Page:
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GIPS removes mandatory masking, brings back Friday classes

GIPS to remove requirement for mandatory masking, effective Monday, Feb. 21.
GIPS to remove requirement for mandatory masking, effective Monday, Feb. 21.(KSNB)
Published: Feb. 17, 2022 at 4:27 PM CST
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GRAND ISLAND, Neb. (KSNB) - Grand Island Public Schools will move to making masks recommended and bring back Friday classes, effective Monday, Feb. 21.

The district will return to protocols highlighted in the district Safe Return to School Plan Addendum which may be found on the GIPS website.

Masks will not be mandatory, only recommended, for both during and after school hours for students, staff, families, and visitors.

One place where masks will still be required is while riding district-provided transportation per Federal Law.

Back on January 17, the school district announced the move to four-day week with it going into effect on January 21.

The shorter weeks were initially put in place to lower the number of illness-related absences with both students and teachers and to also give teachers more time to plan out their weeks.

GIPS Superintendent Dr. Tawana Grover spoke with Local4 last week and said they had gotten positive responses from their educators in regard to the change.

“Them having that one additional day really, to plan their lessons, they’re more prepared for the students when they come in and so, just their feedback has been a lot of gratitude and appreciation for the flexibility of our parents as well as our school district,” Dr. Grover said.

Dr. Grover said in a release on Thursday, “we understand there may be concerns about support for those who choose to wear masks and those who don’t. Those concerns are valid and are top of mind for our leadership and teachers. We’d like to affirm, for you and our students, that we remain committed to cultivating inclusive environments within our schools.”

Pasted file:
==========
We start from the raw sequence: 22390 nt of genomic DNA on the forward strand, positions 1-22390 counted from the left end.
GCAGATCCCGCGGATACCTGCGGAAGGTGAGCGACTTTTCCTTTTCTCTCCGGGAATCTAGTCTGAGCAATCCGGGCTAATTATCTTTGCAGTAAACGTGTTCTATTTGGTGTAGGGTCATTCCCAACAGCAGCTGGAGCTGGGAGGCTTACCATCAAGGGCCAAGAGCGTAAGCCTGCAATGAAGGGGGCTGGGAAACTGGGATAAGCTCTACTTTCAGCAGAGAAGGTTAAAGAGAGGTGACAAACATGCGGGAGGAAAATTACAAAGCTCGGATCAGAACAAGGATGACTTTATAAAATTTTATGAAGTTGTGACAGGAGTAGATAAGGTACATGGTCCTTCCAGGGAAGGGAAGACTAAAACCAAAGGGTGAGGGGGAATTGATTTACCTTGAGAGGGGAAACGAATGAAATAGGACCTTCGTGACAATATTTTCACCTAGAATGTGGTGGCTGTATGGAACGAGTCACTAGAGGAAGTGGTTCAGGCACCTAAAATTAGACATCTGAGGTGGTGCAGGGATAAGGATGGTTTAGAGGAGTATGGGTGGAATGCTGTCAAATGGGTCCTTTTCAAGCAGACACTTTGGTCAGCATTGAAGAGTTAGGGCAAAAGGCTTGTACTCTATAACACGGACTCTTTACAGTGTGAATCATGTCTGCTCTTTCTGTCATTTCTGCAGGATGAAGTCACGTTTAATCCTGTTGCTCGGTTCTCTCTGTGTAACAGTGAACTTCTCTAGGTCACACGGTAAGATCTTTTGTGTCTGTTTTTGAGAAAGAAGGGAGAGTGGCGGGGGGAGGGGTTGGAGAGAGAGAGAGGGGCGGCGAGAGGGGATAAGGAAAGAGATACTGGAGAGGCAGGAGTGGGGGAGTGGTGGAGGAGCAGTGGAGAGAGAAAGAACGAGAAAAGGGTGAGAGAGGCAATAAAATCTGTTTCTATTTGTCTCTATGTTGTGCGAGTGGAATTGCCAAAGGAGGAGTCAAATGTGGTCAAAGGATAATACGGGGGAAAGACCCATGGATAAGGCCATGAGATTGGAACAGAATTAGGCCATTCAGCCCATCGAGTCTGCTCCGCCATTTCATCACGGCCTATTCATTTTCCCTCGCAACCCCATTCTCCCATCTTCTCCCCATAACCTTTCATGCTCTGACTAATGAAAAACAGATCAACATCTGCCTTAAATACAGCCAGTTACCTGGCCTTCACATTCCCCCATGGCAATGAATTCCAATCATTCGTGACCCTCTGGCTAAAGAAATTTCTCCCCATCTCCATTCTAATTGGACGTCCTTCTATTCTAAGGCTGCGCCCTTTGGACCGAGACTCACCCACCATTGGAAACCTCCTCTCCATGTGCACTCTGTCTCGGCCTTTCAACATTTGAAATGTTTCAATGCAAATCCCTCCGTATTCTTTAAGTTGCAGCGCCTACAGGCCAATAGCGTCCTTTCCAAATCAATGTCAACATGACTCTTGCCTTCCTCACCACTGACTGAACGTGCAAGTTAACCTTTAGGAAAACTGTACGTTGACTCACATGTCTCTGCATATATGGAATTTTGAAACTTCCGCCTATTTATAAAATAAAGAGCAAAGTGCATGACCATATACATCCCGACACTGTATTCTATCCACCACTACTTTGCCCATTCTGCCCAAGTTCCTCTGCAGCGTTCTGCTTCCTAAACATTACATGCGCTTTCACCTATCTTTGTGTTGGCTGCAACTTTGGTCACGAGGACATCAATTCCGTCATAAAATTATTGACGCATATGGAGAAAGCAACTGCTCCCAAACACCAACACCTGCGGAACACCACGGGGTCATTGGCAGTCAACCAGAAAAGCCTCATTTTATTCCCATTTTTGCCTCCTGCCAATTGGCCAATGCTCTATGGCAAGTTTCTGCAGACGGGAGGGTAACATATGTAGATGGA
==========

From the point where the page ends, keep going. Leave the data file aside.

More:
Dr. Grover said the district will monitor the fluid situation of the pandemic reviewing related data and updating the dashboard on a daily basis. She said a scenario could arise of which we may revert back to universal masking if deemed necessary or mandated by the state or local officials.

“These past weeks were unprecedented and found us facing unprecedented measures in terms of the pandemic and the goal of keeping our buildings open,” said Grover. “Thankfully, we have reached a point where we can, once again, feel more confident in moving forward to masks being recommended and not mandatory.”

Grover said “We appreciate our families as well as our students for their agility and ability to value our short term adjustments in navigating the pandemic. We appreciate our community for the sacrifices they’ve made for the collective good of our students and staff and for their continued trust. It is with their support and understanding that we have been able to maintain in-person learning all year long to date.”

The district’s pandemic data has shown a downward trend.

On February 9, there were 195 students and 49 staff who were marked absent for illness. That number the lowest it’s been since December.

In the last seven days, there are six positive COVID cases at four of the schools.

You can view the CLICK HERE TO VIEW THE COVID-19 Dashboard

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